Student Anti-Corruption Training by NGOs in Cameroon: Successful Examples

By Willem Struben

Recently, Shilpa Banerji submitted an entry to the World Bank’s Governance for Development Blog on “How students in Cameroon are fighting corruption in schools”. It describes how, with the help of about US$15,000 grant from the Governance Partnership Facility, the ZENU Network helped train high school students on how to counter corruption at their schools. This reminded me that for some years now the Partnership for Transparency Fund (PTF) has also been involved in such training in Cameroon, and that the NGOs involved are still “going strong”.

It is useful to take note of the good practice experiences and while various NGOs could be mentioned, I will limit myself to the one I personally was associated with, the Action Group for Democracy and Good Governance (AGDGG).

AGDGG is a relatively small NGO, which, in partnership with the International Peace Commission (IPC), submitted a proposal to PTF in 2011 to help fund an Education Resource Management Project, aimed at improving the capacity of the school management committee (SMC) and students to curb corruption and increase transparency at the Government Bilingual High School in Limbe. Although schooling is supposed to be free of charge, in practice parents pay substantially, and both government and parents’ contributions for school operations (teacher salary supplements, chairs, classroom improvements, etc) were poorly managed by the SMC, resulting in considerable “leakage”. The experienced and committed school principal, keen to remedy the situation, reached out to AGDGG.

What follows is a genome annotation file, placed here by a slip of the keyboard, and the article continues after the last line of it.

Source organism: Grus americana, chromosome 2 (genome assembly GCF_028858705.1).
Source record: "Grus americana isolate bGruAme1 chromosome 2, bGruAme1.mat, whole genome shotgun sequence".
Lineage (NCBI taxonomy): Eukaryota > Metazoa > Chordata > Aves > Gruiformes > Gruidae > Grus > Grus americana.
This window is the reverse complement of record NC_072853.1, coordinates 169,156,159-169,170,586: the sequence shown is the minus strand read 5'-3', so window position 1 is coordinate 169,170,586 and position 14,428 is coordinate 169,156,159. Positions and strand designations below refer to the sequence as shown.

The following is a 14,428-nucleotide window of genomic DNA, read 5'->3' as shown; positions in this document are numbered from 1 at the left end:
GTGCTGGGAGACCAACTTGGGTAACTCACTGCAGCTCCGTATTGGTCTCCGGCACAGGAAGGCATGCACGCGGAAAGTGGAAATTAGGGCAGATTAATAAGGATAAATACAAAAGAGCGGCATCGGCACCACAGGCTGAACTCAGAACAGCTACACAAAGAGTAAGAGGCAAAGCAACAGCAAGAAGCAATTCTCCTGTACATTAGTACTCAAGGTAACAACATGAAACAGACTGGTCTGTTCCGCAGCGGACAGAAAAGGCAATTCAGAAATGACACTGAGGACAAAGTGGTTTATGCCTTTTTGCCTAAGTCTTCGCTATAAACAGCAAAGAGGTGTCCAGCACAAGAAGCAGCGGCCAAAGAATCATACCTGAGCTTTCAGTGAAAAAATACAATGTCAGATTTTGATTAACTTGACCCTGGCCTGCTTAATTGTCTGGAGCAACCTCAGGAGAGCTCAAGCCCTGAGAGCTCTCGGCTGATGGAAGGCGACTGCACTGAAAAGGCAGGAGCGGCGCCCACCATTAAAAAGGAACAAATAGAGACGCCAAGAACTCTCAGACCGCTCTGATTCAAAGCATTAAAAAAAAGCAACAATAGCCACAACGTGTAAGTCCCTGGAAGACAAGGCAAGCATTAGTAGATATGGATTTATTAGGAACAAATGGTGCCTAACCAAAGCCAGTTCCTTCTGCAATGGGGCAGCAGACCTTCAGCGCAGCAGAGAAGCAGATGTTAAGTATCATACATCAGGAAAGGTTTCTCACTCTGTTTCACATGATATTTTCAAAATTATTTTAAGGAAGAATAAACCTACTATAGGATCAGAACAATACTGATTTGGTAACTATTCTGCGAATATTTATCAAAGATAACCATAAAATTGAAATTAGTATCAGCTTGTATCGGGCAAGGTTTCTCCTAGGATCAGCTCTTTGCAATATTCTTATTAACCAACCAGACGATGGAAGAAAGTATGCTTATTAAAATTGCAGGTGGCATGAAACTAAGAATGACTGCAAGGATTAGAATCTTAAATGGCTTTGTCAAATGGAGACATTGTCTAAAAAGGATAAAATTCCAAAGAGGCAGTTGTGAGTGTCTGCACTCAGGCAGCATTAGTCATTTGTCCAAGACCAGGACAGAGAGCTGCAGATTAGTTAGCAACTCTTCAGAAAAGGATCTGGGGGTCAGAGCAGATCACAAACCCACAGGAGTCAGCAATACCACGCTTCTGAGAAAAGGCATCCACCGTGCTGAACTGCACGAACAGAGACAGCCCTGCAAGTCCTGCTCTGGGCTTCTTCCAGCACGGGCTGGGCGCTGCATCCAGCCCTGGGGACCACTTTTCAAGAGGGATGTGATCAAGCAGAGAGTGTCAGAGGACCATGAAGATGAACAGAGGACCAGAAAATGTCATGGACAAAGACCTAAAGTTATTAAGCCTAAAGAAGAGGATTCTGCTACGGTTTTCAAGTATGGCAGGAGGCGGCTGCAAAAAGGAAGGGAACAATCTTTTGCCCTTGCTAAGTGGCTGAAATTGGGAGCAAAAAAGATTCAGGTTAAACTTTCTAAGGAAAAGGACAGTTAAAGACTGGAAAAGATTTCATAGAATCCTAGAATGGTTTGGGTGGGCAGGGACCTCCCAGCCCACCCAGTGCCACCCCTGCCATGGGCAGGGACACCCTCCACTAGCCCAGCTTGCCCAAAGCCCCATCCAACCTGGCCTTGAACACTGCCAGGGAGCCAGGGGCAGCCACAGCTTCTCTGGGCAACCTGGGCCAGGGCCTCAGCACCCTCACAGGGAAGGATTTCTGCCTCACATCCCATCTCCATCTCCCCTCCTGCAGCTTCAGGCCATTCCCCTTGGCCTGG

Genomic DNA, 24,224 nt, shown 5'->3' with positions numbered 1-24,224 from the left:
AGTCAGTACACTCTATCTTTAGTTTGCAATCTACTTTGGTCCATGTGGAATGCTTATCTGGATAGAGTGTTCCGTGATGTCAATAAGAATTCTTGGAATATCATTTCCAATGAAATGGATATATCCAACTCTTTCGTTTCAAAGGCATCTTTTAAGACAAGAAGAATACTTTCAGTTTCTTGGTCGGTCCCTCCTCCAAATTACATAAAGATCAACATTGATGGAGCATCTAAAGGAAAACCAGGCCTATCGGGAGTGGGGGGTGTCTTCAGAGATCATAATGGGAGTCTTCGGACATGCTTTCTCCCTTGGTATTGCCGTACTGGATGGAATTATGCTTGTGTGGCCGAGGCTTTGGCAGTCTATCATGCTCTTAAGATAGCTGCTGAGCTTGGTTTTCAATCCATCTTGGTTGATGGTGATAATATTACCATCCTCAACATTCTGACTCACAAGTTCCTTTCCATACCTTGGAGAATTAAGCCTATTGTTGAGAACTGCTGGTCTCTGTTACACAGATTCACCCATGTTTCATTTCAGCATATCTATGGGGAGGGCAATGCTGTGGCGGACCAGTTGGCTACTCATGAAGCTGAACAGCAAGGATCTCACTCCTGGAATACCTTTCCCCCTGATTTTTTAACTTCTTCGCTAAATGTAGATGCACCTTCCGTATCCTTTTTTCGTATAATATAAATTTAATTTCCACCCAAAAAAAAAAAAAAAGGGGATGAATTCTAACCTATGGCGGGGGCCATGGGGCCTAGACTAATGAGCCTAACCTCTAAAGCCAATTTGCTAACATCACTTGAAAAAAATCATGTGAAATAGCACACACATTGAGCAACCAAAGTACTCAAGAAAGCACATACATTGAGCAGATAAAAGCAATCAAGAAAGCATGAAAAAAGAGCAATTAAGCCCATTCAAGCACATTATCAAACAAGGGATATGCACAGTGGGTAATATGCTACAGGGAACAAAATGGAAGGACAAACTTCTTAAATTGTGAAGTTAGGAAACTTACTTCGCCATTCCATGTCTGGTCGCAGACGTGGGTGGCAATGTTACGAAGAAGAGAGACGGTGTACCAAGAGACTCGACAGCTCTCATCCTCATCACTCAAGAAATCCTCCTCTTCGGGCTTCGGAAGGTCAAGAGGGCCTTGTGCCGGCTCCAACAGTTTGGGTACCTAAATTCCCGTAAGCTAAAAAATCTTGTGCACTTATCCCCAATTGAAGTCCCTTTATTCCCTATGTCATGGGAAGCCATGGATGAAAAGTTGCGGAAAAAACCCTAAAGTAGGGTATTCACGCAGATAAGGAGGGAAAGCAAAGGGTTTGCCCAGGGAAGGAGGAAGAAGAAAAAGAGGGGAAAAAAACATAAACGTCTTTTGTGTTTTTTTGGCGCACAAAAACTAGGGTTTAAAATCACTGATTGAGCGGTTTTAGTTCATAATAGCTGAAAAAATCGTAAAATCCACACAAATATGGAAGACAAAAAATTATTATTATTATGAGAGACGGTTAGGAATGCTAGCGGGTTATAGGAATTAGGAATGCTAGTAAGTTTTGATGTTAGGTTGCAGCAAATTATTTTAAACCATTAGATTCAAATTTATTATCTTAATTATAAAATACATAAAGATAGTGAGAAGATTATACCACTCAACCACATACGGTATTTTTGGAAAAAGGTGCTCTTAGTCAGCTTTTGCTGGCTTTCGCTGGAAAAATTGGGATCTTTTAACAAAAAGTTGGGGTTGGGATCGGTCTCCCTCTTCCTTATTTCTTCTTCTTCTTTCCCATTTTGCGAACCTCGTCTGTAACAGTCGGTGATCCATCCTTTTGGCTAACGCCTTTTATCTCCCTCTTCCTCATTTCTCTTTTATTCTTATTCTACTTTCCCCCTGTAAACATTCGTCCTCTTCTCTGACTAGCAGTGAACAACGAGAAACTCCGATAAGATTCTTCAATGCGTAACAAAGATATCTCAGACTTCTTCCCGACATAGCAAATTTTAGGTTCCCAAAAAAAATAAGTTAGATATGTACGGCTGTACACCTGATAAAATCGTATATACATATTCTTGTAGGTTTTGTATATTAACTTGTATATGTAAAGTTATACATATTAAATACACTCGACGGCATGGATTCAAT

They agreed upon a comprehensive project, including training in budget tracking, designing and signing a code of conduct by the stakeholders, and arranging field assignments where SMC members were taught to check and monitor school budgets and expenditures. AGDGG then submitted this to PTF for financial and technical support. Its total cost was about US$24,000, funded by a PTF grant of US$21,300 and with AGDGG contributing the rest. The project was implemented in six months, faster than foreseen. This was helped by its relatively small size, collaboration and provision of training materials by the more experienced IPC, active support of the school principal, endorsement by all stakeholders, including education authorities, and substantial and clever media exposure.

As a result, all stakeholders are now involved in the school resource budget and monitoring process, and they have signed off on a newly designed and agreed code of conduct. The latter was also welcomed by the regional education authorities, and is expected to become a model to be applied elsewhere in the region’s secondary school system.

PTF’s project completion assessment concluded that 1. Citizen organizations can provide input and assist with strategies to promote accountability, 2. School managers mostly lack functional competencies to combat corruption and should be trained, 3. Student stakeholder groups were ignored, but should be involved and 4. Multi-stakeholder approach is required to fight corruption in a non-confrontational way.